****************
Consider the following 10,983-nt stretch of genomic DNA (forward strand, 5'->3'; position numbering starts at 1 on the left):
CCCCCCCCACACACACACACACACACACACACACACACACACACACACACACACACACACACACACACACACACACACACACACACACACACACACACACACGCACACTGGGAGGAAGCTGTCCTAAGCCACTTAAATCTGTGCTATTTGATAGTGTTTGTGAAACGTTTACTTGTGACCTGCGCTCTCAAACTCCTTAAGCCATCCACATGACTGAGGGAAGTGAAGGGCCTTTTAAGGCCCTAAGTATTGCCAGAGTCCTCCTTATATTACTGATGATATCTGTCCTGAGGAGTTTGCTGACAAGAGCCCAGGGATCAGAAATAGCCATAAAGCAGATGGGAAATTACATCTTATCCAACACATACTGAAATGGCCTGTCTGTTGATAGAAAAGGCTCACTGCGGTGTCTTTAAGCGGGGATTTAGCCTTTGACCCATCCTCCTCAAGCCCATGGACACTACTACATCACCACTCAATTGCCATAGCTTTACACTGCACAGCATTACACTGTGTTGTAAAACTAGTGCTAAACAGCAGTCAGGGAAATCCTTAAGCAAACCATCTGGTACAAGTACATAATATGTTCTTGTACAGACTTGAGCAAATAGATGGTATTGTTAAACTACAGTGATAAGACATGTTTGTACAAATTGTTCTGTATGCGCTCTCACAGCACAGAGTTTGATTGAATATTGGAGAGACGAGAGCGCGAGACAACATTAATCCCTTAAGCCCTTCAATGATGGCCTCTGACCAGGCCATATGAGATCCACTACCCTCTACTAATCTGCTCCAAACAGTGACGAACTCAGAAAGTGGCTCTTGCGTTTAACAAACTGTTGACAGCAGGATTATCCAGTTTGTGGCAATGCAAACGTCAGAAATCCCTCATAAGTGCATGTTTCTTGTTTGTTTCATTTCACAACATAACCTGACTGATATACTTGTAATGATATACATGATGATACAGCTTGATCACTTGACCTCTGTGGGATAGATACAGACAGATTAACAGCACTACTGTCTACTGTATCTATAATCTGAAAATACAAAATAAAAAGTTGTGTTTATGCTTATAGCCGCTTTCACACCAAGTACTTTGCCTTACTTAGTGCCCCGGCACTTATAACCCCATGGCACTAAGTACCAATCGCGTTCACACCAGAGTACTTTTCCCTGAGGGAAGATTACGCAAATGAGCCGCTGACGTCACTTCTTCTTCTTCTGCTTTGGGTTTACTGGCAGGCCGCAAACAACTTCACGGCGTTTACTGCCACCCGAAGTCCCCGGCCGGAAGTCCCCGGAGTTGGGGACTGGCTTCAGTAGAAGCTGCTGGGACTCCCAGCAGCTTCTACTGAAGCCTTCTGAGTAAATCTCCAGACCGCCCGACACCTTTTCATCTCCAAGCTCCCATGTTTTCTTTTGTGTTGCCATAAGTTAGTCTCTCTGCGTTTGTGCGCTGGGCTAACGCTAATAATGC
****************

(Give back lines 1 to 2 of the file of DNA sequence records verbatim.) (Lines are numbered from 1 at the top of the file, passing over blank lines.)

Consider the following 10,983-nt stretch of genomic DNA (forward strand, 5'->3'; position numbering starts at 1 on the left):
CCCCCCCCACACACACACACACACACACACACACACACACACACACACACACACACACACACACACACACACACACACACACACACACACACACACACACACGCACACTGGGAGGAAGCTGTCCTAAGCCACTTAAATCTGTGCTATTTGATAGTGTTTGTGAAACGTTTACTTGTGACCTGCGCTCTCAAACTCCTTAAGCCATCCACATGACTGAGGGAAGTGAAGGGCCTTTTAAGGCCCTAAGTATTGCCAGAGTCCTCCTTATATTACTGATGATATCTGTCCTGAGGAGTTTGCTGACAAGAGCCCAGGGATCAGAAATAGCCATAAAGCAGATGGGAAATTACATCTTATCCAACACATACTGAAATGGCCTGTCTGTTGATAGAAAAGGCTCACTGCGGTGTCTTTAAGCGGGGATTTAGCCTTTGACCCATCCTCCTCAAGCCCATGGACACTACTACATCACCACTCAATTGCCATAGCTTTACACTGCACAGCATTACACTGTGTTGTAAAACTAGTGCTAAACAGCAGTCAGGGAAATCCTTAAGCAAACCATCTGGTACAAGTACATAATATGTTCTTGTACAGACTTGAGCAAATAGATGGTATTGTTAAACTACAGTGATAAGACATGTTTGTACAAATTGTTCTGTATGCGCTCTCACAGCACAGAGTTTGATTGAATATTGGAGAGACGAGAGCGCGAGACAACATTAATCCCTTAAGCCCTTCAATGATGGCCTCTGACCAGGCCATATGAGATCCACTACCCTCTACTAATCTGCTCCAAACAGTGACGAACTCAGAAAGTGGCTCTTGCGTTTAACAAACTGTTGACAGCAGGATTATCCAGTTTGTGGCAATGCAAACGTCAGAAATCCCTCATAAGTGCATGTTTCTTGTTTGTTTCATTTCACAACATAACCTGACTGATATACTTGTAATGATATACATGATGATACAGCTTGATCACTTGACCTCTGTGGGATAGATACAGACAGATTAACAGCACTACTGTCTACTGTATCTATAATCTGAAAATACAAAATAAAAAGTTGTGTTTATGCTTATAGCCGCTTTCACACCAAGTACTTTGCCTTACTTAGTGCCCCGGCACTTATAACCCCATGGCACTAAGTACCAATCGCGTTCACACCAGAGTACTTTTCCCTGAGGGAAGATTACGCAAATGAGCCGCTGACGTCACTTCTTCTTCTTCTGCTTTGGGTTTACTGGCAGGCCGCAAACAACTTCACGGCGTTTACTGCCACCCGAAGTCCCCGGCCGGAAGTCCCCGGAGTTGGGGACTGGCTTCAGTAGAAGCTGCTGGGACTCCCAGCAGCTTCTACTGAAGCCTTCTGAGTAAATCTCCAGACCGCCCGACACCTTTTCATCTCCAAGCTCCCATGTTTTCTTTTGTGTTGCCATAAGTTAGTCTCTCTGCGTTTGTGCGCTGGGCTAACGCTAATAATGC